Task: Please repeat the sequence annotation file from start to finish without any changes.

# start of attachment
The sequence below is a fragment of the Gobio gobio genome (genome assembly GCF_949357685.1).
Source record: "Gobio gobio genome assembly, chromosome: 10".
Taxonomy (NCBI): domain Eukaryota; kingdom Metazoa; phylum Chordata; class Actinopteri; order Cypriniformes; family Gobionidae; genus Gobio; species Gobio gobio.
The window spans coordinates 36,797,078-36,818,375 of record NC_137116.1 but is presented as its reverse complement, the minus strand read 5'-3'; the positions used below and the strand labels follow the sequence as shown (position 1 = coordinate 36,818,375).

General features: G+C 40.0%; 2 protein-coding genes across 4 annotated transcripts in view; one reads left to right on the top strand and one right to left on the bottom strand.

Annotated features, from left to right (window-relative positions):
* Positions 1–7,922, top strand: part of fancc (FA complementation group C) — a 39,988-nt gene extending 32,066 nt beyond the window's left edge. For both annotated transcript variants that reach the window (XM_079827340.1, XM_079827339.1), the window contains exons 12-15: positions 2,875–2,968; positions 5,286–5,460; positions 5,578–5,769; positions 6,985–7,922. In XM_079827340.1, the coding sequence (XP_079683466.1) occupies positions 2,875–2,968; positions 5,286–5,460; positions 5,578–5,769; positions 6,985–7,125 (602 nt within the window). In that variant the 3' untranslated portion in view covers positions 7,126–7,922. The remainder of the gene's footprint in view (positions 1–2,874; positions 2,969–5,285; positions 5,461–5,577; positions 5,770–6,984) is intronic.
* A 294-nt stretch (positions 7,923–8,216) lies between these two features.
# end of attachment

The sequence below is a fragment of the Gobio gobio genome (genome assembly GCF_949357685.1).
Source record: "Gobio gobio genome assembly, chromosome: 10".
Taxonomy (NCBI): domain Eukaryota; kingdom Metazoa; phylum Chordata; class Actinopteri; order Cypriniformes; family Gobionidae; genus Gobio; species Gobio gobio.
The window spans coordinates 36,797,078-36,818,375 of record NC_137116.1 but is presented as its reverse complement, the minus strand read 5'-3'; the positions used below and the strand labels follow the sequence as shown (position 1 = coordinate 36,818,375).

General features: G+C 40.0%; 2 protein-coding genes across 4 annotated transcripts in view; one reads left to right on the top strand and one right to left on the bottom strand.

Annotated features, from left to right (window-relative positions):
* Positions 1–7,922, top strand: part of fancc (FA complementation group C) — a 39,988-nt gene extending 32,066 nt beyond the window's left edge. For both annotated transcript variants that reach the window (XM_079827340.1, XM_079827339.1), the window contains exons 12-15: positions 2,875–2,968; positions 5,286–5,460; positions 5,578–5,769; positions 6,985–7,922. In XM_079827340.1, the coding sequence (XP_079683466.1) occupies positions 2,875–2,968; positions 5,286–5,460; positions 5,578–5,769; positions 6,985–7,125 (602 nt within the window). In that variant the 3' untranslated portion in view covers positions 7,126–7,922. The remainder of the gene's footprint in view (positions 1–2,874; positions 2,969–5,285; positions 5,461–5,577; positions 5,770–6,984) is intronic.
* A 294-nt stretch (positions 7,923–8,216) lies between these two features.